“Trapped Between Worlds”: The Function of Memory, History and Body in the Fiction of Tan Twan Eng

Authors

  • Bernard Wilson

Abstract

This paper takes as its starting point Homi Bhabha’s explanation of culture and diversity in his essay The Location of Culture (1994), in which he denotes cultural meaning as existing in a transitional space between clashing cultures and, associatively, between competing histories. The cultural space to which Bhabha refers offers a path to a reinvention of the hybrid self (and nation) beyond the more restrictive parameters of what Foucault has termed “the inscribed surface of events†(Foucault, “Nietzsche, Genealogy, History†344) that the body represents. With reference to Bhabha’s delineation of spatial awareness and Foucault’s observations of power discourse and the body as a site of knowledge and discursion but also as an inhibiting site of colonisation, and in light of previous English-language Malaysian fiction, I will examine the ways in which Tan Twan Eng (1972-) investigates the conundrum of memory and historical inscription, and his textual approach to the vexed questions of self-determinism and postcolonial agency in his novels, The Gift of Rain (2007) and The Garden of the Evening Mists (2012).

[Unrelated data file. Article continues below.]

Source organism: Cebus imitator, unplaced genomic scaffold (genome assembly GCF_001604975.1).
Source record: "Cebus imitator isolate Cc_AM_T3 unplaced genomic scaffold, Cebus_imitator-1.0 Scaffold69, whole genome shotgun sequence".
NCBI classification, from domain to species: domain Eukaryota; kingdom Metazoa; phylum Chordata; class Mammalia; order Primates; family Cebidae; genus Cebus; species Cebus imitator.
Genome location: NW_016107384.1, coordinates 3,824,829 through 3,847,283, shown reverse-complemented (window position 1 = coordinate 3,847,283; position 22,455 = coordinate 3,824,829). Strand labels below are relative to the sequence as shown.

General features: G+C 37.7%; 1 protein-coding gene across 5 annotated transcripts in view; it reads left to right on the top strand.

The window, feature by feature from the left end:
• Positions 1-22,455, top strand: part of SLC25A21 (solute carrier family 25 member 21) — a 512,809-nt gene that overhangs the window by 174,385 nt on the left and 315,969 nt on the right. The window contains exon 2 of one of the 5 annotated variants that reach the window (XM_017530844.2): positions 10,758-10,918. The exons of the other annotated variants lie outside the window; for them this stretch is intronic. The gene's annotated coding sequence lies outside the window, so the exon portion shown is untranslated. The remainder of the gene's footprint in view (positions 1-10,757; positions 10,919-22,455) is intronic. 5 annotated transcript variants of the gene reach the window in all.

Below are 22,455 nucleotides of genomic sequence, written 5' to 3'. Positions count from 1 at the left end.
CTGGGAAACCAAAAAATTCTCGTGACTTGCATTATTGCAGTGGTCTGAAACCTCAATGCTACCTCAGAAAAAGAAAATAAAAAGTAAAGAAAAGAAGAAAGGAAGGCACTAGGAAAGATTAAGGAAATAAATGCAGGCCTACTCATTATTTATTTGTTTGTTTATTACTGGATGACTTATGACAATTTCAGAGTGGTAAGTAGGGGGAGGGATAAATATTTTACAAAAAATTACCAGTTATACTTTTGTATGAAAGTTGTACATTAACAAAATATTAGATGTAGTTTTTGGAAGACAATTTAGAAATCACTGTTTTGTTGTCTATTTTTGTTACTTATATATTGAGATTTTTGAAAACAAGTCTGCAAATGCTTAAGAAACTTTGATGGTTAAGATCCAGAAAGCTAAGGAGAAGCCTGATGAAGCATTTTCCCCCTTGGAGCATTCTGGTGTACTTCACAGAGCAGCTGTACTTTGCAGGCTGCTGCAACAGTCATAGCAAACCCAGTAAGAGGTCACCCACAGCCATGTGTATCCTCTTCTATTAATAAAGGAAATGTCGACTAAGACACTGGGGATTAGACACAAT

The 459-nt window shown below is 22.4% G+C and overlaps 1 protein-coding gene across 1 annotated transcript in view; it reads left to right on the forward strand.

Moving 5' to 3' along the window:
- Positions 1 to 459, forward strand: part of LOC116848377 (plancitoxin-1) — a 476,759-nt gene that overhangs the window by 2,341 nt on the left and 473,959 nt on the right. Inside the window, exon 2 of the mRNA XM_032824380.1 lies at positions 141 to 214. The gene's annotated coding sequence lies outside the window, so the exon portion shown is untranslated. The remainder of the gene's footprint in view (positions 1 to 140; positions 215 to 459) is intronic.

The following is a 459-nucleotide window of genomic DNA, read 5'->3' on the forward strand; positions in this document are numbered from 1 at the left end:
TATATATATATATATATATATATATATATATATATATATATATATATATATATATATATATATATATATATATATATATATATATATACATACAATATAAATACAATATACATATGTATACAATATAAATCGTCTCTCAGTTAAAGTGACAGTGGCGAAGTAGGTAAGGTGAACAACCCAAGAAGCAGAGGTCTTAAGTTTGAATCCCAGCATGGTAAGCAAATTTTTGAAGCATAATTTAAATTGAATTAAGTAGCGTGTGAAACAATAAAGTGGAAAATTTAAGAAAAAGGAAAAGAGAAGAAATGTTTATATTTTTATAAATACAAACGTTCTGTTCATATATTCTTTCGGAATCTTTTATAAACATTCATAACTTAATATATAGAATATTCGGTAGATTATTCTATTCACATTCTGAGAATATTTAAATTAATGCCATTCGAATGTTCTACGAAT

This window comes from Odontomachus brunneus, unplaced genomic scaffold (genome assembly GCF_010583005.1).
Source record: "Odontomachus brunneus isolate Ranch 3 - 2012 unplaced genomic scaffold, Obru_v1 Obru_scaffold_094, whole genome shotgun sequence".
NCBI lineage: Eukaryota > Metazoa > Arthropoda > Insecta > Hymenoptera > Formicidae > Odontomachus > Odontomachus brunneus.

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Published

2018-12-30

How to Cite

Wilson, B. (2018). “Trapped Between Worlds”: The Function of Memory, History and Body in the Fiction of Tan Twan Eng. Asiatic: IIUM Journal of English Language and Literature, 12(2), 46–64. Retrieved from https://journals.iium.edu.my/asiatic/index.php/ajell/article/view/1327

Issue

Section

Section II: Twenty-First Century Malaysian Literature